The Grapevine service (originally described in the February 2004 issue of ACM Queue)3 was used inside IBM beginning in 2001, and the research project was completed in 2005. Its most useful features have been absorbed into IBM product offerings. In a nutshell, Grapevine revealed a user's context to observers through a new dynamic program element that was embedded in popular existing applications such as e-mail, instant messaging, enterprise directory, Web sites, etc. This program element was presented to end users as a business card with realtime information, called a Grapevine e-card. Figure 1 is an example of an e-card.

The e-card provided information about the owner's current context and activities. This allowed potential communicators to leverage contextual information in making decisions about when to initiate a contact and via which channel. Sources of context used by Grapevine were personal computers, mobile wireless PDAs, telephones, and motion detectors. The context extracted and derived from these devices included physical location, computer application activity (for example, was the user currently using IM or e-mail?), and telephone activity.

Making a user's activity visible to others raises privacy and control issues, so Grapevine also provided a simple model for specifying a default level of context-awareness for one's e-card, and person- or group-specific mechanisms for allowing greater "translucence" of context. How did this help people communicate? How well did people cope with the potential issues?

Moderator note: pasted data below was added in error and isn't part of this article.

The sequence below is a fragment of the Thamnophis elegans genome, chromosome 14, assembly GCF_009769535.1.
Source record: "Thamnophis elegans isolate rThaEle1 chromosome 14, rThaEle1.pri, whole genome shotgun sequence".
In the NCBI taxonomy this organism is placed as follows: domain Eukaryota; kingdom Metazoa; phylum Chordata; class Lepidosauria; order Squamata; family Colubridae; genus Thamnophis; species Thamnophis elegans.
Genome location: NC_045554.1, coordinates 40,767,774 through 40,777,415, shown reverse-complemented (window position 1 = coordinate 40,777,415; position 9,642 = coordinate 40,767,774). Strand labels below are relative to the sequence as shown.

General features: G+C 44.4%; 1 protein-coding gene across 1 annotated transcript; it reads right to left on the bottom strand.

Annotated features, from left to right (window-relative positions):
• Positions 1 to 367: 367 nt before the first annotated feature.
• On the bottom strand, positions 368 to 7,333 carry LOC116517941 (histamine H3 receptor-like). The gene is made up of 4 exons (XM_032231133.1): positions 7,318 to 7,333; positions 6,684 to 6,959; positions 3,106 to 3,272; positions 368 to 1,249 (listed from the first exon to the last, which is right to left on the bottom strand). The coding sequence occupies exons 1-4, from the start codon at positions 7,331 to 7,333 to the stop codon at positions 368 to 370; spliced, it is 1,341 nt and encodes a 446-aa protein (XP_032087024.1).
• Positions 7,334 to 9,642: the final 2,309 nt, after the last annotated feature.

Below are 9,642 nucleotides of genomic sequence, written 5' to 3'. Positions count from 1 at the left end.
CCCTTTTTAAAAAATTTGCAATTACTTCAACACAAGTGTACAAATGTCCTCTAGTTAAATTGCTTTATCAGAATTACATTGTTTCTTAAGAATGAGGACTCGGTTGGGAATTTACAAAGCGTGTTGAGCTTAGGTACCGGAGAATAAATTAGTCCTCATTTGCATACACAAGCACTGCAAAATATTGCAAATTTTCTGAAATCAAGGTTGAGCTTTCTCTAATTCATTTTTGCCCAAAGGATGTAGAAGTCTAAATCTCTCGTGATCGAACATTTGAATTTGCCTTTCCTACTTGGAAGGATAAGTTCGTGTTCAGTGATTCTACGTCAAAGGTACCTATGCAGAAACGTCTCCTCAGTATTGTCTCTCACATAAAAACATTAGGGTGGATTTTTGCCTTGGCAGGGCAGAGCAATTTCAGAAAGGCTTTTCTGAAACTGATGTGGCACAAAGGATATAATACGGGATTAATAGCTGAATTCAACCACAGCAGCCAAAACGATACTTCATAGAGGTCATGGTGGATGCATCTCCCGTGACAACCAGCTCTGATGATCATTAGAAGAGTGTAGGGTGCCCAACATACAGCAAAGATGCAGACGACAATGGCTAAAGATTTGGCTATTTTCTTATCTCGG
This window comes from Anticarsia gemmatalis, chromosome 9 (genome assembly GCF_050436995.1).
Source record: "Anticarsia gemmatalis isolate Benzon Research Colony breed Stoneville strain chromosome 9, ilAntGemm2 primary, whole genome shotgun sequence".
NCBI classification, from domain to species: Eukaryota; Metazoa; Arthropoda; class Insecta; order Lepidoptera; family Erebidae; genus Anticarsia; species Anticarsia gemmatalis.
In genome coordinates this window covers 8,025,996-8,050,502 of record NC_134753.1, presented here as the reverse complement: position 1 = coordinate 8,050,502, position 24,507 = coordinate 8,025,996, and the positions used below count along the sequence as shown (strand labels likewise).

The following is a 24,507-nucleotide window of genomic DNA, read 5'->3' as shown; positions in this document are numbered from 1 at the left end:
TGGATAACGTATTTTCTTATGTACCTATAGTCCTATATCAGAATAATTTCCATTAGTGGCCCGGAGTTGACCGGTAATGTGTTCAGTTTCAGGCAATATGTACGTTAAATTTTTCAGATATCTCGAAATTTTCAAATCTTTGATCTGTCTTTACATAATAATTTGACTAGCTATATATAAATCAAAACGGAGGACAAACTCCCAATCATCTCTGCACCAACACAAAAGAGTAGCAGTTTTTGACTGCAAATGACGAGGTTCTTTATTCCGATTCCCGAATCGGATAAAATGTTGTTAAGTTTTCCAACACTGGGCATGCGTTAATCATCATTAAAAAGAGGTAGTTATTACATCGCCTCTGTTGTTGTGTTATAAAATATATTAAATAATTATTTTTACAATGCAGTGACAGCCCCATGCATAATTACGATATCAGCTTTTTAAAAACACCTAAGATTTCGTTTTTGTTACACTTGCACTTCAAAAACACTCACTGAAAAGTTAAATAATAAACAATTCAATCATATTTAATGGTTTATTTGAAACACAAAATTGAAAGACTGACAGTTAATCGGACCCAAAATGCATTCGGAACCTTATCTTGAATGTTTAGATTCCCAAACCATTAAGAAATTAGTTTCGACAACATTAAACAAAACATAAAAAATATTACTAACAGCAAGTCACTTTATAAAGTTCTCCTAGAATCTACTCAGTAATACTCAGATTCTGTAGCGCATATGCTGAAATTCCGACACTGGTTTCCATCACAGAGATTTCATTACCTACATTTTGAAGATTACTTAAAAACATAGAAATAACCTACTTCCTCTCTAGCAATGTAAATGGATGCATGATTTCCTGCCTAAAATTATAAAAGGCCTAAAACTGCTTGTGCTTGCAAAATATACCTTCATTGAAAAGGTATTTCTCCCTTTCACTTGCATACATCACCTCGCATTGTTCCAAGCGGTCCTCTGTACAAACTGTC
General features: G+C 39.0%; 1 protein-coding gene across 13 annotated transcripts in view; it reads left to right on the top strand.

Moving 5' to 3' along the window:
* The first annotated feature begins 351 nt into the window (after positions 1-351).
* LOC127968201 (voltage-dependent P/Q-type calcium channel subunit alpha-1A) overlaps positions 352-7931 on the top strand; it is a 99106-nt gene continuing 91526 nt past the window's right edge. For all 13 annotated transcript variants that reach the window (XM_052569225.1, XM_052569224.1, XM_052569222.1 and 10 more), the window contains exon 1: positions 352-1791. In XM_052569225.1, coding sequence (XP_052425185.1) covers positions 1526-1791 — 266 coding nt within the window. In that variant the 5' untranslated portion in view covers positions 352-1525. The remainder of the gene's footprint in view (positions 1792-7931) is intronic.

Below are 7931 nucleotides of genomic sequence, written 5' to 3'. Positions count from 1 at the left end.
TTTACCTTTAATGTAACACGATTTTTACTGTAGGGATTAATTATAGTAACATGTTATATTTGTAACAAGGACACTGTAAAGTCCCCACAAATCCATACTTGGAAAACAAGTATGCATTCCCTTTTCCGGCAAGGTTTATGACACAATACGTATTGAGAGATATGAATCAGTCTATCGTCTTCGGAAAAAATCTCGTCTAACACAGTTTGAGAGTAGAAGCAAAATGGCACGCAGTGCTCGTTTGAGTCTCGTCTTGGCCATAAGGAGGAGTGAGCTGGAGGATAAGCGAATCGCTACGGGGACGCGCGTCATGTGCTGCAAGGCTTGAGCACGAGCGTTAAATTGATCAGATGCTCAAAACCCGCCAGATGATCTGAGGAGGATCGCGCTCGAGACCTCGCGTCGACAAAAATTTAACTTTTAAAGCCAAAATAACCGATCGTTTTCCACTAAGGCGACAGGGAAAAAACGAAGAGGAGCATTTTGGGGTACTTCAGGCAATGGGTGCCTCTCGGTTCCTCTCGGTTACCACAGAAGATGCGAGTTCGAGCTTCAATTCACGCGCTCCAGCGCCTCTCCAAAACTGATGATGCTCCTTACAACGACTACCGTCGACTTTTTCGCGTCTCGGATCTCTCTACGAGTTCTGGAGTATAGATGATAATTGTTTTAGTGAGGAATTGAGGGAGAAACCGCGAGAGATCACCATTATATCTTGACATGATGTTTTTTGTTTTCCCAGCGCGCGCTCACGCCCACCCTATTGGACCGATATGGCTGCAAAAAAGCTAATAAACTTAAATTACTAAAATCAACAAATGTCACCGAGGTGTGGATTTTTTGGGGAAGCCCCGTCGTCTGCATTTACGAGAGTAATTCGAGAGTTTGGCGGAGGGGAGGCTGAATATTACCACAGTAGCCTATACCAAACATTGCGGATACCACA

Location Awareness is a Good Thing

The current or last-known physical location of a person was the most useful information provided by the Grapevine service. Observers used a subject's location not only to select an appropriate means of communication (instant message, e-mail, walk to the office), but also on occasion to decide whom to communicate with. For example, if you find that the person you want to communicate with was last known to be on the other side of the country one hour ago, you might choose another person for an inquiry. Notice that the person's last known location was combined with the time that the subject was last known to be at that location. A timestamp can make "stale" location information useful.